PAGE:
Some 60 troops from a battalion based in Akyab are reported to have been sent to the town of Man Aung, on Man Aung Island, to deal with demonstrations that continued for three days, ending on October 2.[104]

After meeting with many of the parties involved Ibrahim Gambari returned to New York and briefed the Security Council about his visit.[105] The ambassador from Myanmar said that of his country had it had "indeed [experienced] a daunting challenge. However, we have been able to restore stability. The situation has now returned to normalcy. Currently, people all over the country are holding peaceful rallies within the bounds of the law to welcome the successful conclusion of the national convention, which has laid down the fundamental principles for a new constitution, and to demonstrate their aversion to recent provocative demonstrations."[106]

October 8[edit]

Yangon residents were reported to be "keeping up a low-key resistance", harassing troops by tossing rocks at them. In response, security forces detained some of the rock throwers.[107] The retired General, U Aung Kyi, currently serving as Deputy Minister of Labor, was appointed as an official go-between for talks between Aung San Suu Kyi and the military junta on 8 October 2007.[108][109]

October 9[edit]

Ye Min Tun, a foreign ministry official for ten years, told the BBC how "appalling" treatment of Buddhist monks during last month's protests forced him to resign from the military regime.[110] Asked whether he thought the pro-democracy movement was now finished, the diplomat said: "I think it's not the end. I think it's just the beginning of the revolution."[111]

South African president Nelson Mandela withdrew an invitation to Gary Player to host a fundraising golf tournament because of the former British Open champion's business links with Burma.[112]

October 10[edit]

There are reports that a member of the National League for Democracy, named Win Shwe, 42, died during interrogation in the central Myanmar region of Sagaing. He and five colleagues were arrested on September 26. White House foreign affairs spokesman Gordon Johndroe said "The United States strongly condemns the atrocities committed by the junta and calls for a full investigation into the death of Win Shwe during his detention in Burma. The junta must stop the brutal treatment of its people and peacefully transition to democracy or face new sanctions from the United States." Witnesses claim that security forces are raiding houses in search of anyone whom they suspect to have been involved in the protests.[113] The body of Win Shwe was not released, Thailand-based Assistance Association for Political Prisoners (AAPP) said. "His body was not sent to his family and the interrogators indicated that they had cremated it instead." Fears are being expressed for others still held in police custody.[114]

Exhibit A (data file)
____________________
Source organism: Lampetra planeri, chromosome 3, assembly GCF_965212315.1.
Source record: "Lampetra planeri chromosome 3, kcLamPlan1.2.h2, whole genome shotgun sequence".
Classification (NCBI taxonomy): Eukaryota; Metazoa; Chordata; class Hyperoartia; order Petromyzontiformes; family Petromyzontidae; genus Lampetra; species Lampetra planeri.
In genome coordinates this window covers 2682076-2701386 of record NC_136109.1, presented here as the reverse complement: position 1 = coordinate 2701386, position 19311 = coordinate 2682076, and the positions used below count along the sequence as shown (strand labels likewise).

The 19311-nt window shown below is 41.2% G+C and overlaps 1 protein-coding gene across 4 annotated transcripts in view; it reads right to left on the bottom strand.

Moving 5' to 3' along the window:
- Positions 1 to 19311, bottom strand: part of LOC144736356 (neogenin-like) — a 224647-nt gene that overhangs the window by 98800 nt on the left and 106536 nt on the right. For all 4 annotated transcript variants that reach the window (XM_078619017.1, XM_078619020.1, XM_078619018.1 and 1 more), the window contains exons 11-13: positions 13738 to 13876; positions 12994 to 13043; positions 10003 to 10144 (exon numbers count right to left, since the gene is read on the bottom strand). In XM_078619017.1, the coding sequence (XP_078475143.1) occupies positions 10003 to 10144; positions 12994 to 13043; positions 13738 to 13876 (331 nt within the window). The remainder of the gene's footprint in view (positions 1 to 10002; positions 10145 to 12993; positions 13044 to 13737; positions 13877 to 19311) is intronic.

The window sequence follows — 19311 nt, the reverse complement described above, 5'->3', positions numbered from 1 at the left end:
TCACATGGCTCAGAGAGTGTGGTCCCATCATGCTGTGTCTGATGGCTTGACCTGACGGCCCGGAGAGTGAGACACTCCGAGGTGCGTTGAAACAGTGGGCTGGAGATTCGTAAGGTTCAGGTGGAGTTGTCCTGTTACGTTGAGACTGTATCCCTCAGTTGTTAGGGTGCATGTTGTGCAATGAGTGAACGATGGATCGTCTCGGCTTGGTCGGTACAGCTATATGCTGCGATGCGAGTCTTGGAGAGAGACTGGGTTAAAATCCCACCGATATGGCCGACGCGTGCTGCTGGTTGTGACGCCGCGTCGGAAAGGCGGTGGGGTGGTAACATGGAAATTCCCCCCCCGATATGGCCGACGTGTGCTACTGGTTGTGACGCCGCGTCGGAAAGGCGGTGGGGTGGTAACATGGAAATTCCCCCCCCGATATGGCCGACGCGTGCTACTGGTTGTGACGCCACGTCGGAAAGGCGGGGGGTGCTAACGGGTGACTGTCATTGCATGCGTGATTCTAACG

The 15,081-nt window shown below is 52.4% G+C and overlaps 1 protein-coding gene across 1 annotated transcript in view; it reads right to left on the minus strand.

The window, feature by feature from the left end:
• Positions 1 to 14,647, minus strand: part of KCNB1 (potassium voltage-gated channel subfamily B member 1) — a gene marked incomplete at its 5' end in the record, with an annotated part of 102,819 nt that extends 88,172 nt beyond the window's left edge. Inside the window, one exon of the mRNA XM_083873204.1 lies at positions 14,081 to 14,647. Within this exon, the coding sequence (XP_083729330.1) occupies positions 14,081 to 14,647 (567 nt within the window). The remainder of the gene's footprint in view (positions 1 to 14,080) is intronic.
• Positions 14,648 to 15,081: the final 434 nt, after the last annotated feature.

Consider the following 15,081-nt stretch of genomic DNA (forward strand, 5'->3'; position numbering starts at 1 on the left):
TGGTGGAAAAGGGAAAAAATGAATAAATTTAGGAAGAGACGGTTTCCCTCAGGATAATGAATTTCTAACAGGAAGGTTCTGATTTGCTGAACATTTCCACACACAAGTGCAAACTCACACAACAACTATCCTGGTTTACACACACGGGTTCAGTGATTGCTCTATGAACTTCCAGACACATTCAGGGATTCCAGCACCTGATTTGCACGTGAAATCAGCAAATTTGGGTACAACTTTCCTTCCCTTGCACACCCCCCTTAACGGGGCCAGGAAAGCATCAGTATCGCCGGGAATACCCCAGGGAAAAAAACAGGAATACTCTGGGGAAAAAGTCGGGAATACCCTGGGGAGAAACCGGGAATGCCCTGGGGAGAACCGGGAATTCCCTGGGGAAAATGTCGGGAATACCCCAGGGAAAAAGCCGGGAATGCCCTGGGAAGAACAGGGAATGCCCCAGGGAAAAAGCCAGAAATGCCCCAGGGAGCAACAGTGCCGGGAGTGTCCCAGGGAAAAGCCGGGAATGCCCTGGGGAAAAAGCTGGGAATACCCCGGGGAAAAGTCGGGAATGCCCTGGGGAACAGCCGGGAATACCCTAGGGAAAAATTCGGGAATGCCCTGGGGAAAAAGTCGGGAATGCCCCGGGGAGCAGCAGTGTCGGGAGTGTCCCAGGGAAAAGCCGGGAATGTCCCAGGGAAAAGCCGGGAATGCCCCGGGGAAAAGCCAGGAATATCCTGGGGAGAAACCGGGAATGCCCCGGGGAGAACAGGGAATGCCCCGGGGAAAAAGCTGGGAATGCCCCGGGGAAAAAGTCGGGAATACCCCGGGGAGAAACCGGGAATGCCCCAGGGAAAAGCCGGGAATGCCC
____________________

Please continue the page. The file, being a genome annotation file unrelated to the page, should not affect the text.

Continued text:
Sources are claiming that five military generals and more than 400 soldiers of Sikai Division near Mandalay have been jailed for refusing to shoot and beat monks and civilians during the protests. Many civil servants are also staying away from work to show their disapproval of the junta's action.[115] Rolls-Royce also made an official statement today that it was ceasing all business dealings with the junta. It said it would cease aircraft engine repair work and terminate a contract involving the lease of an aircraft to a Burmese airline. A spokesman said last night: "At that point, Rolls-Royce will have no further involvement in Burma."[116]

October 11[edit]